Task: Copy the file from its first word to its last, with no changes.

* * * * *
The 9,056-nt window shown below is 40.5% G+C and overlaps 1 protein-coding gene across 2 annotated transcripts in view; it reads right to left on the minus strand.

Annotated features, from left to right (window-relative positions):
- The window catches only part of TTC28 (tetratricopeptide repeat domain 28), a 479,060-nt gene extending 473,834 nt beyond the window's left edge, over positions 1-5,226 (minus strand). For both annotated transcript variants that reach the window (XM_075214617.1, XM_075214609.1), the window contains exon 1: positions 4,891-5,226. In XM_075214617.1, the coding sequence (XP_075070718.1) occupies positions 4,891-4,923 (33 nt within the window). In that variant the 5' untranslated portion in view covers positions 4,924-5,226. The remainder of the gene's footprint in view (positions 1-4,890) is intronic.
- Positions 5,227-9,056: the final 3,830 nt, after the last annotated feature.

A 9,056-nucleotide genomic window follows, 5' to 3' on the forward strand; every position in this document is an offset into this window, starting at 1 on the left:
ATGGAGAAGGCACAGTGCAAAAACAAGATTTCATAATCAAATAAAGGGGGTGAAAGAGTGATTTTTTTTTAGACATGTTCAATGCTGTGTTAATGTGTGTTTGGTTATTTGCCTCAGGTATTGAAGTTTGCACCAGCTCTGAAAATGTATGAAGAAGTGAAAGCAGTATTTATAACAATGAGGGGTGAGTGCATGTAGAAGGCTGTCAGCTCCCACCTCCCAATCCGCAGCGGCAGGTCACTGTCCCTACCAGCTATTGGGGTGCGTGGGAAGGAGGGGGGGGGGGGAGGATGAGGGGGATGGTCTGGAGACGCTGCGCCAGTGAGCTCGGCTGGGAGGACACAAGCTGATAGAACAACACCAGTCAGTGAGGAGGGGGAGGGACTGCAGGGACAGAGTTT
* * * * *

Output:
The 9,056-nt window shown below is 40.5% G+C and overlaps 1 protein-coding gene across 2 annotated transcripts in view; it reads right to left on the minus strand.

Annotated features, from left to right (window-relative positions):
- The window catches only part of TTC28 (tetratricopeptide repeat domain 28), a 479,060-nt gene extending 473,834 nt beyond the window's left edge, over positions 1-5,226 (minus strand). For both annotated transcript variants that reach the window (XM_075214617.1, XM_075214609.1), the window contains exon 1: positions 4,891-5,226. In XM_075214617.1, the coding sequence (XP_075070718.1) occupies positions 4,891-4,923 (33 nt within the window). In that variant the 5' untranslated portion in view covers positions 4,924-5,226. The remainder of the gene's footprint in view (positions 1-4,890) is intronic.
- Positions 5,227-9,056: the final 3,830 nt, after the last annotated feature.

A 9,056-nucleotide genomic window follows, 5' to 3' on the forward strand; every position in this document is an offset into this window, starting at 1 on the left:
ATGGAGAAGGCACAGTGCAAAAACAAGATTTCATAATCAAATAAAGGGGGTGAAAGAGTGATTTTTTTTTAGACATGTTCAATGCTGTGTTAATGTGTGTTTGGTTATTTGCCTCAGGTATTGAAGTTTGCACCAGCTCTGAAAATGTATGAAGAAGTGAAAGCAGTATTTATAACAATGAGGGGTGAGTGCATGTAGAAGGCTGTCAGCTCCCACCTCCCAATCCGCAGCGGCAGGTCACTGTCCCTACCAGCTATTGGGGTGCGTGGGAAGGAGGGGGGGGGGGGAGGATGAGGGGGATGGTCTGGAGACGCTGCGCCAGTGAGCTCGGCTGGGAGGACACAAGCTGATAGAACAACACCAGTCAGTGAGGAGGGGGAGGGACTGCAGGGACAGAGTTT